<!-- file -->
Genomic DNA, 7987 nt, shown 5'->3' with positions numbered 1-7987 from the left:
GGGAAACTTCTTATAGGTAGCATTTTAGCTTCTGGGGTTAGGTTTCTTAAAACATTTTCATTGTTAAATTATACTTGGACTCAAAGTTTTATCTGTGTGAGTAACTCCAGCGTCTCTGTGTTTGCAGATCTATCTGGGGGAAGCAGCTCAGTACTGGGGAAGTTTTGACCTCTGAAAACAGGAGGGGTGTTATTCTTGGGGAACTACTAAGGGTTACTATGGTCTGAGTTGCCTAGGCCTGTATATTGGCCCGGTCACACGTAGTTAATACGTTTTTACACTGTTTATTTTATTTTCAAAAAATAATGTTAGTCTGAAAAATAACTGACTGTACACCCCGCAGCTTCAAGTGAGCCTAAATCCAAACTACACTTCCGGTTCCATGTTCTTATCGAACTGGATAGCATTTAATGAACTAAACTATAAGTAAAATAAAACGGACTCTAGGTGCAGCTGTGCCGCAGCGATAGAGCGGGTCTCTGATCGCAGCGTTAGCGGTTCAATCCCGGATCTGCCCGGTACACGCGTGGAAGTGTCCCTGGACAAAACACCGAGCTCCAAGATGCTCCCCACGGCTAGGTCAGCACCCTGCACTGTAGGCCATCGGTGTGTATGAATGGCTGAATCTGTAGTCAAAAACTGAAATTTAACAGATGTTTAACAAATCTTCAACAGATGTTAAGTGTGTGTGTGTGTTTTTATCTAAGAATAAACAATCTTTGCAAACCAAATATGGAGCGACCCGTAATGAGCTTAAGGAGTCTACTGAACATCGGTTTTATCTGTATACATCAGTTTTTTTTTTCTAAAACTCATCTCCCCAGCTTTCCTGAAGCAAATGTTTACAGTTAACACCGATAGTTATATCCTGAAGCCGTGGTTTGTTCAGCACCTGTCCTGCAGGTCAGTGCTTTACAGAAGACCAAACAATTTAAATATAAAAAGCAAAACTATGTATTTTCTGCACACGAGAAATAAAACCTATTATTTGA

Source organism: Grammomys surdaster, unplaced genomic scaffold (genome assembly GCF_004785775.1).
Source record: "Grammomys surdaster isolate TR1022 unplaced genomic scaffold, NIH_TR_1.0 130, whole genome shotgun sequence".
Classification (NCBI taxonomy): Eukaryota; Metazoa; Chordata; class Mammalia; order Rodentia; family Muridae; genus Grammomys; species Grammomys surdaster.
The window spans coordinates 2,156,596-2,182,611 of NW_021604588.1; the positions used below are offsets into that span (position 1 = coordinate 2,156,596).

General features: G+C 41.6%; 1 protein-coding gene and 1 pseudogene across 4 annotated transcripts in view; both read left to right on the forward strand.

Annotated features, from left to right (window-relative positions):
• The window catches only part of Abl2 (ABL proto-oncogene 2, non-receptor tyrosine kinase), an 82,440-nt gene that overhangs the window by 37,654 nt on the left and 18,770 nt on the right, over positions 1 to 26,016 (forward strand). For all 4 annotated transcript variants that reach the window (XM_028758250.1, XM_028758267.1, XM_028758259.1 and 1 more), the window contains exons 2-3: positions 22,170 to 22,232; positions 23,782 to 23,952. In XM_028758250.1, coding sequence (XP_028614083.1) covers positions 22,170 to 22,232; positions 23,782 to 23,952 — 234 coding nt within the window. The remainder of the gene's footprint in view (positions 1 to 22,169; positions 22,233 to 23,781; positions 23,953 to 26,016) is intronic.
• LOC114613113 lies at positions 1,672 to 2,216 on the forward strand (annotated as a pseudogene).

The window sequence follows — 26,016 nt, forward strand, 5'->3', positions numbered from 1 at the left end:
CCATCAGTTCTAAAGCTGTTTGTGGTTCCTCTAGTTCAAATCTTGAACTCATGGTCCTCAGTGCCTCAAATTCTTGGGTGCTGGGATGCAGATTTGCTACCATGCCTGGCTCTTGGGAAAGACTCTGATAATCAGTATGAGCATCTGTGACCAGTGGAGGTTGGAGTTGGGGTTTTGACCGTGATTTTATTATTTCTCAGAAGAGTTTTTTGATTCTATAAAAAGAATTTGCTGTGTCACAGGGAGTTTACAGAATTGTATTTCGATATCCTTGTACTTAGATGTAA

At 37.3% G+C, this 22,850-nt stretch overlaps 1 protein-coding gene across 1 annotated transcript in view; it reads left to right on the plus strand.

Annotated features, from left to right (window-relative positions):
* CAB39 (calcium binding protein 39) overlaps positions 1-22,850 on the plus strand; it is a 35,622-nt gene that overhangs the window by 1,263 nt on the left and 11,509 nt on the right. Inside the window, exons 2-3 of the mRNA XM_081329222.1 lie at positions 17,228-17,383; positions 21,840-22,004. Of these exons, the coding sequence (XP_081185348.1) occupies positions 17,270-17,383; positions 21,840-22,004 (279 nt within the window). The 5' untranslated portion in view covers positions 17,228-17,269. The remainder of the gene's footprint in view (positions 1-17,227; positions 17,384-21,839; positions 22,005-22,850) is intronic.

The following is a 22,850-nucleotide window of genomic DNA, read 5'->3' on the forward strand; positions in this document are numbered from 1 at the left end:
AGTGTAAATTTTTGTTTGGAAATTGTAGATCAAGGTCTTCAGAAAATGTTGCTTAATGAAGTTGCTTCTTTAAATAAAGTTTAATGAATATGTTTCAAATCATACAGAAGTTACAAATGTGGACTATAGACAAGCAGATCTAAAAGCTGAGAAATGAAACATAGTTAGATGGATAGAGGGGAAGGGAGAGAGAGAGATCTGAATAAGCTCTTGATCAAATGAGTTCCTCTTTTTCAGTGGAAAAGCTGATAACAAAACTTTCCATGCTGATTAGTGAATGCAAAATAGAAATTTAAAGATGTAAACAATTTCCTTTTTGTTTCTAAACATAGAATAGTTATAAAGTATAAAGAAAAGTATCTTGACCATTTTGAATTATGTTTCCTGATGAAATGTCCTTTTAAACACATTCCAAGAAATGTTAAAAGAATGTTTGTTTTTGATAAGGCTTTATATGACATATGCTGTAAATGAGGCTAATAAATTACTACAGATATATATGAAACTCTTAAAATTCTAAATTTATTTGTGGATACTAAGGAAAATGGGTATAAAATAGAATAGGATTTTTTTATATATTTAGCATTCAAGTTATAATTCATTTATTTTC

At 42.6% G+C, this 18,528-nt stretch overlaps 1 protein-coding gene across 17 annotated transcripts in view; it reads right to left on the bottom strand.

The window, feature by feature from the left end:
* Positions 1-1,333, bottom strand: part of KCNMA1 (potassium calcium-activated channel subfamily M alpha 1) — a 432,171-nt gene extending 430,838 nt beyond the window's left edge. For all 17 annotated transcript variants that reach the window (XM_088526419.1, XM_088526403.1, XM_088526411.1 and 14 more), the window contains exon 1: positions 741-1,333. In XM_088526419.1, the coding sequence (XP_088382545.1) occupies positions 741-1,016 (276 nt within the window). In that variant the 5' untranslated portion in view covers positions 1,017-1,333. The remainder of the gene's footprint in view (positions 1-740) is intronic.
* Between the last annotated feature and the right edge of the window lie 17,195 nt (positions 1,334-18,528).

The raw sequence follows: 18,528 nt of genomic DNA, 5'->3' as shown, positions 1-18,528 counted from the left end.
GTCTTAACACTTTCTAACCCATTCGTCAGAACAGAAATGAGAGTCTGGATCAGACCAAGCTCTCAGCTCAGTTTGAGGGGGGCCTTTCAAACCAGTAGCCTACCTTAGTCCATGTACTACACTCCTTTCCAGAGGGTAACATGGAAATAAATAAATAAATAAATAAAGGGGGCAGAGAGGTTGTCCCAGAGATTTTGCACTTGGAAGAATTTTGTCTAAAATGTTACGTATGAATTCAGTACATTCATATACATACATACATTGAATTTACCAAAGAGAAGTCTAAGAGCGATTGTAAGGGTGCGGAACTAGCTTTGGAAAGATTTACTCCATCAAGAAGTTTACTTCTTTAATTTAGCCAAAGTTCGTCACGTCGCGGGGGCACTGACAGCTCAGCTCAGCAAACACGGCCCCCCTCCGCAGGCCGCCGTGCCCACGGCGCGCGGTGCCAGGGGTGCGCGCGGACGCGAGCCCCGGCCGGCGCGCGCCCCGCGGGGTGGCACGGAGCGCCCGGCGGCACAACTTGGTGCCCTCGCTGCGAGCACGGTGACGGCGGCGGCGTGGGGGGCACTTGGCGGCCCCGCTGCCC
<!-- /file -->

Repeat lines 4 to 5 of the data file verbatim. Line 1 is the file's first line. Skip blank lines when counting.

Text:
Source record: "Grammomys surdaster isolate TR1022 unplaced genomic scaffold, NIH_TR_1.0 130, whole genome shotgun sequence".
Classification (NCBI taxonomy): Eukaryota; Metazoa; Chordata; class Mammalia; order Rodentia; family Muridae; genus Grammomys; species Grammomys surdaster.